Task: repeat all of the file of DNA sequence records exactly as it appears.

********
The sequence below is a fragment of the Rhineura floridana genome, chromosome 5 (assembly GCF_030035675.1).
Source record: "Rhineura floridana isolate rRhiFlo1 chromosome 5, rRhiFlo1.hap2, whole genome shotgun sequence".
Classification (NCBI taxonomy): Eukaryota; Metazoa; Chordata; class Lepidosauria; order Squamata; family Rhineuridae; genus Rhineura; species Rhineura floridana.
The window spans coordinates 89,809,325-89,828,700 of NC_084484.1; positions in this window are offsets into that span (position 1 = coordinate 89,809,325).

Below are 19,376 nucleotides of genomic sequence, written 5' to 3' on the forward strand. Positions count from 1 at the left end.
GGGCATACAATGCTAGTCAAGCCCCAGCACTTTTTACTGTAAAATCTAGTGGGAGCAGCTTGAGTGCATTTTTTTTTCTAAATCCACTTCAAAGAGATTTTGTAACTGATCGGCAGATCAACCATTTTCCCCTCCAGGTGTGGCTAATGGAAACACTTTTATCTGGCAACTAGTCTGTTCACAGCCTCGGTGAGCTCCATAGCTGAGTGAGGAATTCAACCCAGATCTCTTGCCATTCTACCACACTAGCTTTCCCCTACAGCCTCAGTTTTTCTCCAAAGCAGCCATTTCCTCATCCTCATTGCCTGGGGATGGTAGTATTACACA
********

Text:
The sequence below is a fragment of the Rhineura floridana genome, chromosome 5 (assembly GCF_030035675.1).
Source record: "Rhineura floridana isolate rRhiFlo1 chromosome 5, rRhiFlo1.hap2, whole genome shotgun sequence".
Classification (NCBI taxonomy): Eukaryota; Metazoa; Chordata; class Lepidosauria; order Squamata; family Rhineuridae; genus Rhineura; species Rhineura floridana.
The window spans coordinates 89,809,325-89,828,700 of NC_084484.1; positions in this window are offsets into that span (position 1 = coordinate 89,809,325).

Below are 19,376 nucleotides of genomic sequence, written 5' to 3' on the forward strand. Positions count from 1 at the left end.
GGGCATACAATGCTAGTCAAGCCCCAGCACTTTTTACTGTAAAATCTAGTGGGAGCAGCTTGAGTGCATTTTTTTTTCTAAATCCACTTCAAAGAGATTTTGTAACTGATCGGCAGATCAACCATTTTCCCCTCCAGGTGTGGCTAATGGAAACACTTTTATCTGGCAACTAGTCTGTTCACAGCCTCGGTGAGCTCCATAGCTGAGTGAGGAATTCAACCCAGATCTCTTGCCATTCTACCACACTAGCTTTCCCCTACAGCCTCAGTTTTTCTCCAAAGCAGCCATTTCCTCATCCTCATTGCCTGGGGATGGTAGTATTACACA